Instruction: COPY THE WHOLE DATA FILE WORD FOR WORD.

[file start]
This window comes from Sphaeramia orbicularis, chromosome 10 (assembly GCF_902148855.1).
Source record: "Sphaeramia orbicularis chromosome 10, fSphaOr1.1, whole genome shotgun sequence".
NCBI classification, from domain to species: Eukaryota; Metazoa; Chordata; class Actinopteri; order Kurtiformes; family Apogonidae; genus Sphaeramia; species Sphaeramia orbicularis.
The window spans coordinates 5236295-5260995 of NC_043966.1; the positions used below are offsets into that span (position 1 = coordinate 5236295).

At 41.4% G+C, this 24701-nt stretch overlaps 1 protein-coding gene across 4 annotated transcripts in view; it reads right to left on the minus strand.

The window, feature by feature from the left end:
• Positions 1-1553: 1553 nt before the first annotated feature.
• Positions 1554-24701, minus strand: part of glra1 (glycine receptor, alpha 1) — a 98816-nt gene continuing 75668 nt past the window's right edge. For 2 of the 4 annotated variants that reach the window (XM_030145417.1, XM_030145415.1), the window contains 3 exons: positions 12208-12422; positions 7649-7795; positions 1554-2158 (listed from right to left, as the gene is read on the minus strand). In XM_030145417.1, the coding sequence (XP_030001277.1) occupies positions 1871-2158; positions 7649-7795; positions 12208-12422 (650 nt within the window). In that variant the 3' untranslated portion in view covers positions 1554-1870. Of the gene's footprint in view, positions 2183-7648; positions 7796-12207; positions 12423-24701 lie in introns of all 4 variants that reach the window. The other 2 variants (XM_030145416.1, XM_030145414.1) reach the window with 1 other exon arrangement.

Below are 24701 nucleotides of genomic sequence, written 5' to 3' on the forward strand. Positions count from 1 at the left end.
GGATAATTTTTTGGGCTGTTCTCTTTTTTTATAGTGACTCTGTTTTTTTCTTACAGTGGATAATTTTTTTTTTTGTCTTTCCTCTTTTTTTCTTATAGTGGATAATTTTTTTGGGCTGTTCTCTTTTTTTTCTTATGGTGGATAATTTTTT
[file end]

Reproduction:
This window comes from Sphaeramia orbicularis, chromosome 10 (assembly GCF_902148855.1).
Source record: "Sphaeramia orbicularis chromosome 10, fSphaOr1.1, whole genome shotgun sequence".
NCBI classification, from domain to species: Eukaryota; Metazoa; Chordata; class Actinopteri; order Kurtiformes; family Apogonidae; genus Sphaeramia; species Sphaeramia orbicularis.
The window spans coordinates 5236295-5260995 of NC_043966.1; the positions used below are offsets into that span (position 1 = coordinate 5236295).

At 41.4% G+C, this 24701-nt stretch overlaps 1 protein-coding gene across 4 annotated transcripts in view; it reads right to left on the minus strand.

The window, feature by feature from the left end:
• Positions 1-1553: 1553 nt before the first annotated feature.
• Positions 1554-24701, minus strand: part of glra1 (glycine receptor, alpha 1) — a 98816-nt gene continuing 75668 nt past the window's right edge. For 2 of the 4 annotated variants that reach the window (XM_030145417.1, XM_030145415.1), the window contains 3 exons: positions 12208-12422; positions 7649-7795; positions 1554-2158 (listed from right to left, as the gene is read on the minus strand). In XM_030145417.1, the coding sequence (XP_030001277.1) occupies positions 1871-2158; positions 7649-7795; positions 12208-12422 (650 nt within the window). In that variant the 3' untranslated portion in view covers positions 1554-1870. Of the gene's footprint in view, positions 2183-7648; positions 7796-12207; positions 12423-24701 lie in introns of all 4 variants that reach the window. The other 2 variants (XM_030145416.1, XM_030145414.1) reach the window with 1 other exon arrangement.

Below are 24701 nucleotides of genomic sequence, written 5' to 3' on the forward strand. Positions count from 1 at the left end.
GGATAATTTTTTGGGCTGTTCTCTTTTTTTATAGTGACTCTGTTTTTTTCTTACAGTGGATAATTTTTTTTTTTGTCTTTCCTCTTTTTTTCTTATAGTGGATAATTTTTTTGGGCTGTTCTCTTTTTTTTCTTATGGTGGATAATTTTTT